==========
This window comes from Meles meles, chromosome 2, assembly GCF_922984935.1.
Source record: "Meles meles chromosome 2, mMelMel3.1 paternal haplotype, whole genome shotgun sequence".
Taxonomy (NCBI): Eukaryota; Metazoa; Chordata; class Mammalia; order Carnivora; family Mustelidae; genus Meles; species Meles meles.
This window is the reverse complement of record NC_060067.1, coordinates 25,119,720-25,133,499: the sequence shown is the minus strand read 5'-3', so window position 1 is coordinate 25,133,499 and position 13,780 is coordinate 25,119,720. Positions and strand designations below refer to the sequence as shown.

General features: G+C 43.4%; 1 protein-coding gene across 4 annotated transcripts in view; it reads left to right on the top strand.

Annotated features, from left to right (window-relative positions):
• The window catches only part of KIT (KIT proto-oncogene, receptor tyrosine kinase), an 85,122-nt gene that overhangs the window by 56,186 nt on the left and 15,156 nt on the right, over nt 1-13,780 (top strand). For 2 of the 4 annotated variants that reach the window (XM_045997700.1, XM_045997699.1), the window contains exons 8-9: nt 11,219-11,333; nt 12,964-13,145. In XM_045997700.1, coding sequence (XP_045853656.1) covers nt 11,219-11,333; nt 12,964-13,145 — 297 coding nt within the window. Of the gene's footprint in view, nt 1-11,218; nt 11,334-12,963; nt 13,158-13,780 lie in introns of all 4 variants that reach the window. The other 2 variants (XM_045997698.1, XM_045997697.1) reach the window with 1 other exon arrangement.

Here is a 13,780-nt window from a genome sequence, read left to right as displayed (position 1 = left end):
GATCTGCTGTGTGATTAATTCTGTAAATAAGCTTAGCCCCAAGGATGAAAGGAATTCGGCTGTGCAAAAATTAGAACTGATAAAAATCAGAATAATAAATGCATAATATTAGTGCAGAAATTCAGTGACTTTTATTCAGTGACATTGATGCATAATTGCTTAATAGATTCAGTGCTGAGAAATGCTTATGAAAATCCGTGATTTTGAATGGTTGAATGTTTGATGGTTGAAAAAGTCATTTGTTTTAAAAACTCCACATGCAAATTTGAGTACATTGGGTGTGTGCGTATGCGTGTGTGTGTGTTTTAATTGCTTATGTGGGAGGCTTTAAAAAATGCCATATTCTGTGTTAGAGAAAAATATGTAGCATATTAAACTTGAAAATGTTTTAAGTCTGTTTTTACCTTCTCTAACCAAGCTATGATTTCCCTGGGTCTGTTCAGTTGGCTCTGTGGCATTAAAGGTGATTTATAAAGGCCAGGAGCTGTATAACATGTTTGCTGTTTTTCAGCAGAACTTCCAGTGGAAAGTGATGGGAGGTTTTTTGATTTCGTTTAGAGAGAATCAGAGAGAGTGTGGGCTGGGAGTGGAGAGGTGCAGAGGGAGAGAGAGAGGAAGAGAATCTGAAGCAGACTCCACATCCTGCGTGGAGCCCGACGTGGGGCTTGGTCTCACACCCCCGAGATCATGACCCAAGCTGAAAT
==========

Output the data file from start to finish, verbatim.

This window comes from Meles meles, chromosome 2, assembly GCF_922984935.1.
Source record: "Meles meles chromosome 2, mMelMel3.1 paternal haplotype, whole genome shotgun sequence".
Taxonomy (NCBI): Eukaryota; Metazoa; Chordata; class Mammalia; order Carnivora; family Mustelidae; genus Meles; species Meles meles.
This window is the reverse complement of record NC_060067.1, coordinates 25,119,720-25,133,499: the sequence shown is the minus strand read 5'-3', so window position 1 is coordinate 25,133,499 and position 13,780 is coordinate 25,119,720. Positions and strand designations below refer to the sequence as shown.

General features: G+C 43.4%; 1 protein-coding gene across 4 annotated transcripts in view; it reads left to right on the top strand.

Annotated features, from left to right (window-relative positions):
• The window catches only part of KIT (KIT proto-oncogene, receptor tyrosine kinase), an 85,122-nt gene that overhangs the window by 56,186 nt on the left and 15,156 nt on the right, over nt 1-13,780 (top strand). For 2 of the 4 annotated variants that reach the window (XM_045997700.1, XM_045997699.1), the window contains exons 8-9: nt 11,219-11,333; nt 12,964-13,145. In XM_045997700.1, coding sequence (XP_045853656.1) covers nt 11,219-11,333; nt 12,964-13,145 — 297 coding nt within the window. Of the gene's footprint in view, nt 1-11,218; nt 11,334-12,963; nt 13,158-13,780 lie in introns of all 4 variants that reach the window. The other 2 variants (XM_045997698.1, XM_045997697.1) reach the window with 1 other exon arrangement.

Here is a 13,780-nt window from a genome sequence, read left to right as displayed (position 1 = left end):
GATCTGCTGTGTGATTAATTCTGTAAATAAGCTTAGCCCCAAGGATGAAAGGAATTCGGCTGTGCAAAAATTAGAACTGATAAAAATCAGAATAATAAATGCATAATATTAGTGCAGAAATTCAGTGACTTTTATTCAGTGACATTGATGCATAATTGCTTAATAGATTCAGTGCTGAGAAATGCTTATGAAAATCCGTGATTTTGAATGGTTGAATGTTTGATGGTTGAAAAAGTCATTTGTTTTAAAAACTCCACATGCAAATTTGAGTACATTGGGTGTGTGCGTATGCGTGTGTGTGTGTTTTAATTGCTTATGTGGGAGGCTTTAAAAAATGCCATATTCTGTGTTAGAGAAAAATATGTAGCATATTAAACTTGAAAATGTTTTAAGTCTGTTTTTACCTTCTCTAACCAAGCTATGATTTCCCTGGGTCTGTTCAGTTGGCTCTGTGGCATTAAAGGTGATTTATAAAGGCCAGGAGCTGTATAACATGTTTGCTGTTTTTCAGCAGAACTTCCAGTGGAAAGTGATGGGAGGTTTTTTGATTTCGTTTAGAGAGAATCAGAGAGAGTGTGGGCTGGGAGTGGAGAGGTGCAGAGGGAGAGAGAGAGGAAGAGAATCTGAAGCAGACTCCACATCCTGCGTGGAGCCCGACGTGGGGCTTGGTCTCACACCCCCGAGATCATGACCCAAGCTGAAAT